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Sony Pictures hacking: a whodunnit gripping Hollywood

The Sony Pictures hacking became an international incident when the US government accused North Korea of involvement. Simon Wilson reports.

The cyberattack on Sony Pictures became an international incident when theUS government accused North Korea of involvement. Simon Wilson reports.

What happened?

Beginning on 24 November, a groupof hackers calling themselves Guardiansof Peace (GOP) launched a massive hacking attack against Sony Pictures. They initially leaked the social security numbers of 47,000 current and former employees, published sensitive financial information, distributed copies of yet-to-be released films, and published a massive trove of highly embarrassing emails. Then, on 8 December, after a week of media stories linking North Korea to the Sony hack, the GOP hackers made their first reference to The Interview, a film about two US journalists tasked by the CIA with assassinating Kim Jong-un. Amid threats of September 11th-style attacks on cinemas showing the film, cinema chains told Sony they couldn't take the risk, and Sony took the decision to pull its release.

What was the reaction?

The reaction from investors was that Sony had done the sensible thing: its share price jumped. The reaction from Hollywood and many politicians was that it had given in to cyber blackmail. Actor Rob Lowe captured the mood, tweeting that Sony had "done Neville Chamberlain proud today". Former House speaker Newt Gingrich wrote that "with the Sony collapse, America has lost its first cyberwar. This is a very, very dangerous precedent." President Obama criticised Sony for giving in to cyber blackmail, and advised Americans to "go to the movies". The US categorised the incident as "cyber vandalism" rather than terrorism, but accused North Korea of being "centrally involved" in the hacking campaign.

What does North Korea have to say?

That it is not responsible, but whoever was should be congratulated. An official statement said Pyongyang "estimates highly" the hackers' "righteous action", although it's "not aware of where they are", and accused President Obama of "making the rumour" that North Korea was responsible. As a result of this slander, "the army and people of the DPRK are fully ready to stand in confrontation with the US in all war spaces including cyber warfare space Our toughest counteraction will be boldly taken against the White House, the Pentagon and the whole US mainland, the cesspool of terrorism, by far surpassing the symmetric counteraction' declared by Obama."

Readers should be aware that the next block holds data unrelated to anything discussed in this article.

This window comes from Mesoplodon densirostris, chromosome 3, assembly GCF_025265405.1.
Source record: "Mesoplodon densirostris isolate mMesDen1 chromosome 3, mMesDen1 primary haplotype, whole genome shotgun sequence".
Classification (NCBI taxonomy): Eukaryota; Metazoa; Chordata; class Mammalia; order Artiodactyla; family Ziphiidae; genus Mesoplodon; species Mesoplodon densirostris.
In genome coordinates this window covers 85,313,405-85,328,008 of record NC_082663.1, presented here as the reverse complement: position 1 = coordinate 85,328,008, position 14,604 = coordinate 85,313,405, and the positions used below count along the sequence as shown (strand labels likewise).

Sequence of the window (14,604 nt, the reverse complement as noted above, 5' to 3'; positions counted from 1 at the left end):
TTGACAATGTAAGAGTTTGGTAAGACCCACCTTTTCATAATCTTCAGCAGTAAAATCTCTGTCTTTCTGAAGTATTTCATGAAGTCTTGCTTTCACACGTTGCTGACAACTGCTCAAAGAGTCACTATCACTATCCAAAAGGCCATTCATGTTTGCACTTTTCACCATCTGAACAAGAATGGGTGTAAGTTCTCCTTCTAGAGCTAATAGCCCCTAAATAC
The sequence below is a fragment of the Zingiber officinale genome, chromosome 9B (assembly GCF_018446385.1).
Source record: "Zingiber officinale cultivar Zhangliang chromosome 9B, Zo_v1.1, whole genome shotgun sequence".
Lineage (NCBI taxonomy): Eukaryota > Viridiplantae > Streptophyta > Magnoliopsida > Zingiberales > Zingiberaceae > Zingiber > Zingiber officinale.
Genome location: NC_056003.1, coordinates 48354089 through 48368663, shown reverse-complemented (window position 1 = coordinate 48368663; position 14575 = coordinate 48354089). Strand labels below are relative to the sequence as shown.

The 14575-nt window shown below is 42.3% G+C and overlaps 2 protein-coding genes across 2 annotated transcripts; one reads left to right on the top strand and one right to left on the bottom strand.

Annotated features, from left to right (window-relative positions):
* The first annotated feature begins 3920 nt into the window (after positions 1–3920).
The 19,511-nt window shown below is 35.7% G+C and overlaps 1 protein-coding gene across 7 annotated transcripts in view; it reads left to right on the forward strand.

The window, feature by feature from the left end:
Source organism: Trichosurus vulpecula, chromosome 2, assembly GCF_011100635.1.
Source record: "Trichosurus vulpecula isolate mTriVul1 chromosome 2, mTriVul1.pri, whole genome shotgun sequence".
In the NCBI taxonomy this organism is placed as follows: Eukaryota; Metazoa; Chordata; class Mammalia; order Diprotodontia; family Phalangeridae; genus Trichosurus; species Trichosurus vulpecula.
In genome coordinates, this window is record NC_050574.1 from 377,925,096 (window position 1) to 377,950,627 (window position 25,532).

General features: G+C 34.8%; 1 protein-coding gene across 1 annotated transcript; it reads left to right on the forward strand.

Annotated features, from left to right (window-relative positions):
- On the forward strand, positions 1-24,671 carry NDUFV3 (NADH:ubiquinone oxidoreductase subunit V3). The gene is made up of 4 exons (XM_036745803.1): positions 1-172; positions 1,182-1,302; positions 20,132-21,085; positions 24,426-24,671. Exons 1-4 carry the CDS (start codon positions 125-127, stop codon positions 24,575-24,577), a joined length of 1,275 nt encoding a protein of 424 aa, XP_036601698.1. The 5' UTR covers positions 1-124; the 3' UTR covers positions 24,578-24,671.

Is this business as usual?

Yes and no. The North often uses violent rhetoric against the South and the US. Yet it rarely bothers to deny hacking claims in such forthright terms. Moreover, this statement comes from the most powerful body in North Korea, the National Defence Commission, chaired by Kim Jong-un himself. In addition, the statement includes some detailed rebuttal of the FBI's claims that there were signs in the computer code that North Korea was behind the Sony attack.

How strong is the FBI's evidence?

North Korea obviously has a motive, as well as a track record of hacking, but the technical evidence is far from conclusive. The FBI says that there are similarities between the type of malware used in the Sony hack and code used in an attack on South Korea last year. But when any malware is discovered, it is shared around many experts for analysis; any attacker could simply "re-version" the code for their own use. The FBI also says that "several Internet Protocol (IP) addresses associated with known North Korean infrastructure communicated with IP addresses that were hard coded into the data deletion malware used in this attack", although it's not clear from the statement whether these IP addresses were located in North Korea or refer to servers outside the country that are believed to be controlled by North Korean hackers.

What evidence points away from North Korea?

As Kim Zetter points out in Wired, nation-state attacks don't generally announced themselves with taunting messages and images of blazing skeletons posted to infected computers, as happened in this case. They don't normally give themselves catchy noms-de-hacks like "Guardians of Peace", or mock their victims for having poor security. Nor do they typically involve massive dumps of data onto Pastebin (the "unofficial cloud repository of hackers", as Zetter puts it). On the other hand, all these are the hallmarks of hacktivist groups such as Anonymous or LulzSec. So was it an insider bent on revenge (see box)? Is it the work of just one group, or did other groups with North Korean links jump on the bandwagon once it was rolling? And what evidence does the US have that it has so far not made public? The Interview saga is ending 2014 on a cliffhanger; 2015 look certain to bring more plot twists.

Was the Sony hack an insider job?

It is especially significant, argues Marc Rogers, a blogger and security analyst for Cloudflare, that the hackers only latched onto The Interview after the media did. "I think the attackers both saw this as an opportunity for lulz' [mischievious fun] and as a way to misdirect everyone into thinking it was a nation state. After all, if everyone believes it's a nation state, then the criminal investigation will likely die." In addition, it is "clear from the hard-coded paths and passwords in the malware that whoever wrote it had extensive knowledge of Sony's internal architecture and access to key passwords. While it's plausible that an attacker could have built up this knowledge over time and then used it to make the malware", it looks much more like an insider bent on revenge.

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